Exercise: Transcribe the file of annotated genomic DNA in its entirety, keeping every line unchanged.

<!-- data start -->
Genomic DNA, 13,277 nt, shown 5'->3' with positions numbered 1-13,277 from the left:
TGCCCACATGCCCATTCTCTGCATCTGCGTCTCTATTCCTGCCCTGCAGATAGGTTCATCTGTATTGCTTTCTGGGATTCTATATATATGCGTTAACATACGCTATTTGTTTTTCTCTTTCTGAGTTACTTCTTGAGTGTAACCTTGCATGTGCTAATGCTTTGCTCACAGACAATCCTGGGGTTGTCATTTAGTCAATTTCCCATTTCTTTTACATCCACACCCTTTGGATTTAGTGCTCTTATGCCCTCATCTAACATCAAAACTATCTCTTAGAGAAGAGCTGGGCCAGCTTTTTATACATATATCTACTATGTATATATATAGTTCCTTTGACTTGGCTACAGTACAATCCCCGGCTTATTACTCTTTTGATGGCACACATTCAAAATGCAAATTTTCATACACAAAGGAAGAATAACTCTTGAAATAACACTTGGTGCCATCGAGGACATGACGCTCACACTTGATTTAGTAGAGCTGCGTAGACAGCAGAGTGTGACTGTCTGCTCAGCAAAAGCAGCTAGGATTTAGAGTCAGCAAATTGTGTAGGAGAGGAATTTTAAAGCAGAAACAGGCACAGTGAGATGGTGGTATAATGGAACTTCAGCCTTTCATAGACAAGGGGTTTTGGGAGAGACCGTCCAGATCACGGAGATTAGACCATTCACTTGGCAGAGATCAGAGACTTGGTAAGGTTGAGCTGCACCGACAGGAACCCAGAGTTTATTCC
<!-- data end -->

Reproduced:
Genomic DNA, 13,277 nt, shown 5'->3' with positions numbered 1-13,277 from the left:
TGCCCACATGCCCATTCTCTGCATCTGCGTCTCTATTCCTGCCCTGCAGATAGGTTCATCTGTATTGCTTTCTGGGATTCTATATATATGCGTTAACATACGCTATTTGTTTTTCTCTTTCTGAGTTACTTCTTGAGTGTAACCTTGCATGTGCTAATGCTTTGCTCACAGACAATCCTGGGGTTGTCATTTAGTCAATTTCCCATTTCTTTTACATCCACACCCTTTGGATTTAGTGCTCTTATGCCCTCATCTAACATCAAAACTATCTCTTAGAGAAGAGCTGGGCCAGCTTTTTATACATATATCTACTATGTATATATATAGTTCCTTTGACTTGGCTACAGTACAATCCCCGGCTTATTACTCTTTTGATGGCACACATTCAAAATGCAAATTTTCATACACAAAGGAAGAATAACTCTTGAAATAACACTTGGTGCCATCGAGGACATGACGCTCACACTTGATTTAGTAGAGCTGCGTAGACAGCAGAGTGTGACTGTCTGCTCAGCAAAAGCAGCTAGGATTTAGAGTCAGCAAATTGTGTAGGAGAGGAATTTTAAAGCAGAAACAGGCACAGTGAGATGGTGGTATAATGGAACTTCAGCCTTTCATAGACAAGGGGTTTTGGGAGAGACCGTCCAGATCACGGAGATTAGACCATTCACTTGGCAGAGATCAGAGACTTGGTAAGGTTGAGCTGCACCGACAGGAACCCAGAGTTTATTCC